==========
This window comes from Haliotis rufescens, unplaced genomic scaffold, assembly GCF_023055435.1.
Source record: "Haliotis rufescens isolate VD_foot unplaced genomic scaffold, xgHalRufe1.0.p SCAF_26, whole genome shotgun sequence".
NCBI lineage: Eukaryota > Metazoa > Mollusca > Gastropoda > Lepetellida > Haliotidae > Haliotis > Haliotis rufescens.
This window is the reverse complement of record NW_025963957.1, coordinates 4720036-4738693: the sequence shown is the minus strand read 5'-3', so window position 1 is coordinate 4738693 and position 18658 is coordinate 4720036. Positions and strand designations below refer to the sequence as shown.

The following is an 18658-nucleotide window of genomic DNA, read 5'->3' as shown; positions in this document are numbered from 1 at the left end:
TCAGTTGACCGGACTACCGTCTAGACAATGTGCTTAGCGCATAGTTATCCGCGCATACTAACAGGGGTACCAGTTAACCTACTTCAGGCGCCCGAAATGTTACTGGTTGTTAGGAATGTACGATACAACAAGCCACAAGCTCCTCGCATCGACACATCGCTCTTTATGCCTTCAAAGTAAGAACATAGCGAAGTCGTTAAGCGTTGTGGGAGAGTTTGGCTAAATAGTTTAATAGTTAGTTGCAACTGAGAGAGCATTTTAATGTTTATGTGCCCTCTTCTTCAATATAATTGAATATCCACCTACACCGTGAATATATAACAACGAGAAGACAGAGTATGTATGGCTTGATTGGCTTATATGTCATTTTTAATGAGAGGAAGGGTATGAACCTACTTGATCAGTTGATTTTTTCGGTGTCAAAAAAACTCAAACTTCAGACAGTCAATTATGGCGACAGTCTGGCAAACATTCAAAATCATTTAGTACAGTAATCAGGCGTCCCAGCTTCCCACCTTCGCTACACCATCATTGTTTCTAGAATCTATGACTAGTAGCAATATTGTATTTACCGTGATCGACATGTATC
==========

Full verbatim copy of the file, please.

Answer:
This window comes from Haliotis rufescens, unplaced genomic scaffold, assembly GCF_023055435.1.
Source record: "Haliotis rufescens isolate VD_foot unplaced genomic scaffold, xgHalRufe1.0.p SCAF_26, whole genome shotgun sequence".
NCBI lineage: Eukaryota > Metazoa > Mollusca > Gastropoda > Lepetellida > Haliotidae > Haliotis > Haliotis rufescens.
This window is the reverse complement of record NW_025963957.1, coordinates 4720036-4738693: the sequence shown is the minus strand read 5'-3', so window position 1 is coordinate 4738693 and position 18658 is coordinate 4720036. Positions and strand designations below refer to the sequence as shown.

The following is an 18658-nucleotide window of genomic DNA, read 5'->3' as shown; positions in this document are numbered from 1 at the left end:
TCAGTTGACCGGACTACCGTCTAGACAATGTGCTTAGCGCATAGTTATCCGCGCATACTAACAGGGGTACCAGTTAACCTACTTCAGGCGCCCGAAATGTTACTGGTTGTTAGGAATGTACGATACAACAAGCCACAAGCTCCTCGCATCGACACATCGCTCTTTATGCCTTCAAAGTAAGAACATAGCGAAGTCGTTAAGCGTTGTGGGAGAGTTTGGCTAAATAGTTTAATAGTTAGTTGCAACTGAGAGAGCATTTTAATGTTTATGTGCCCTCTTCTTCAATATAATTGAATATCCACCTACACCGTGAATATATAACAACGAGAAGACAGAGTATGTATGGCTTGATTGGCTTATATGTCATTTTTAATGAGAGGAAGGGTATGAACCTACTTGATCAGTTGATTTTTTCGGTGTCAAAAAAACTCAAACTTCAGACAGTCAATTATGGCGACAGTCTGGCAAACATTCAAAATCATTTAGTACAGTAATCAGGCGTCCCAGCTTCCCACCTTCGCTACACCATCATTGTTTCTAGAATCTATGACTAGTAGCAATATTGTATTTACCGTGATCGACATGTATC